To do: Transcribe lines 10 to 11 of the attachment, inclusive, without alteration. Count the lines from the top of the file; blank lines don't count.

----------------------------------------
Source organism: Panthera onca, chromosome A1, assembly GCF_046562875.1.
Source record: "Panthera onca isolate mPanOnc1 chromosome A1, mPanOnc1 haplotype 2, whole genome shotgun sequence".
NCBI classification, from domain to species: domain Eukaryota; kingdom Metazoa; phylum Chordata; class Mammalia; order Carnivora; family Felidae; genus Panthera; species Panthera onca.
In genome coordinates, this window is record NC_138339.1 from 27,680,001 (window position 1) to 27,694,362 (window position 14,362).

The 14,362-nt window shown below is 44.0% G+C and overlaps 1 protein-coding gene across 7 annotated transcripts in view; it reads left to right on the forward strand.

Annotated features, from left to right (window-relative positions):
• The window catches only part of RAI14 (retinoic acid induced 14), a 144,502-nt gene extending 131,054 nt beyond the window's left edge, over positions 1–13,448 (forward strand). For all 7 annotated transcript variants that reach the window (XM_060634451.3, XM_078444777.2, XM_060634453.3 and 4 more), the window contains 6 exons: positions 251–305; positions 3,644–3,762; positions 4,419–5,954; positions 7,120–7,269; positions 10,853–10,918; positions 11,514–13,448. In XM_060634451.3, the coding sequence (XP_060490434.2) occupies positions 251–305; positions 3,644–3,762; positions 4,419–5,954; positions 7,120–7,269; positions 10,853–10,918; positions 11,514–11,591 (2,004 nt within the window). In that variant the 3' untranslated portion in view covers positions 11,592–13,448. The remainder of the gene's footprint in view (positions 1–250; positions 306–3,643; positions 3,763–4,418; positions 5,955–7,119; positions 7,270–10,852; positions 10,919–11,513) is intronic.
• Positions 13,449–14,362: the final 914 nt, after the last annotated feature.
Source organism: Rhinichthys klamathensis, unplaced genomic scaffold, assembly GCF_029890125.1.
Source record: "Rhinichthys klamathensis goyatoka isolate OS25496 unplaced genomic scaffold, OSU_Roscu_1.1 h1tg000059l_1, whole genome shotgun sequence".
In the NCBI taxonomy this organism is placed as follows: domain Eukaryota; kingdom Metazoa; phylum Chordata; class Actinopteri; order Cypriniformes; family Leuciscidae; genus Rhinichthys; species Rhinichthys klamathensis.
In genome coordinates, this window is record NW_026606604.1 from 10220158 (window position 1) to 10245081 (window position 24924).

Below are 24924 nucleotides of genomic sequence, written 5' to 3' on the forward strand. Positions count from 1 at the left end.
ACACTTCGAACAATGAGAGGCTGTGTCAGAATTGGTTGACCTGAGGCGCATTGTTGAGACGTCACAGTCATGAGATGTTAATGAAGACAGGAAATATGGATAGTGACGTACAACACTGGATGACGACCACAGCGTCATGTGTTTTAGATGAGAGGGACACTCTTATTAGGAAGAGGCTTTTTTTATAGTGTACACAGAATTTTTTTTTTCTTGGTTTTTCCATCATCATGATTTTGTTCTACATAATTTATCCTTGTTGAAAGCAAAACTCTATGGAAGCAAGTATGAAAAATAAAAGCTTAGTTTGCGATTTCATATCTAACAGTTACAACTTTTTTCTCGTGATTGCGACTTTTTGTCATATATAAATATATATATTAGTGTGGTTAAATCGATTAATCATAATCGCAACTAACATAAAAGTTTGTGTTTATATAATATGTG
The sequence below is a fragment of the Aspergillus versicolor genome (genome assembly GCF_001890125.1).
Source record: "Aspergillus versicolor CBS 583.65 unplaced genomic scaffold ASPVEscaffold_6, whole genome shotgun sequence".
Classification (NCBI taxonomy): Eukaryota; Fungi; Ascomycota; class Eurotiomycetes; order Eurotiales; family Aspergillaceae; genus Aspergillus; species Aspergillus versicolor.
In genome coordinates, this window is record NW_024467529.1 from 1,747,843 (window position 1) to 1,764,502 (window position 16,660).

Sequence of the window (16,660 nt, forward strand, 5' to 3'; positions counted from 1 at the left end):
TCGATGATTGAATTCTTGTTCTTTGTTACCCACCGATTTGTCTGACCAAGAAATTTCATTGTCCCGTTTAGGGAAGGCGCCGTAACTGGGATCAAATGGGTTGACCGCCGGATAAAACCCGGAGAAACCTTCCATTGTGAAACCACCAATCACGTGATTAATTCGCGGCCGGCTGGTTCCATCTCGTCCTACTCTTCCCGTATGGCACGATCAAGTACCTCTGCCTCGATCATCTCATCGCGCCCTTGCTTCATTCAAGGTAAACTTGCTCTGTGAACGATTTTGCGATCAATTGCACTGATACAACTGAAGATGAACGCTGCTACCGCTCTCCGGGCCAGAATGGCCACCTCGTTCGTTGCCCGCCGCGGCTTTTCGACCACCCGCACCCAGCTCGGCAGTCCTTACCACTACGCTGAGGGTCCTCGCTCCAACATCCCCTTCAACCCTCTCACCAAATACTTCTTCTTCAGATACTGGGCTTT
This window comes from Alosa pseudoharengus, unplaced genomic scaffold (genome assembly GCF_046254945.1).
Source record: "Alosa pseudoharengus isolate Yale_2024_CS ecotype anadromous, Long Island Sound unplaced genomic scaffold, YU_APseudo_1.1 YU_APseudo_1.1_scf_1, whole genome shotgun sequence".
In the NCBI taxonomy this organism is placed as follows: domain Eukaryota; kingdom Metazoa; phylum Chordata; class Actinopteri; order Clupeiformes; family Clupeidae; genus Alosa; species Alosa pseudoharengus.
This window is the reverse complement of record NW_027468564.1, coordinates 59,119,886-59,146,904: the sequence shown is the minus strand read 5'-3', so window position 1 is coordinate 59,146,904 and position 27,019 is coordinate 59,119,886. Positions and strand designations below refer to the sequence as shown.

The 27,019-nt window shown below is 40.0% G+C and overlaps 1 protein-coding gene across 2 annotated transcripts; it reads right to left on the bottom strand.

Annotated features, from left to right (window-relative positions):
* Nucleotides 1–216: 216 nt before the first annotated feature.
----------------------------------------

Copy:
Source record: "Rhinichthys klamathensis goyatoka isolate OS25496 unplaced genomic scaffold, OSU_Roscu_1.1 h1tg000059l_1, whole genome shotgun sequence".
In the NCBI taxonomy this organism is placed as follows: domain Eukaryota; kingdom Metazoa; phylum Chordata; class Actinopteri; order Cypriniformes; family Leuciscidae; genus Rhinichthys; species Rhinichthys klamathensis.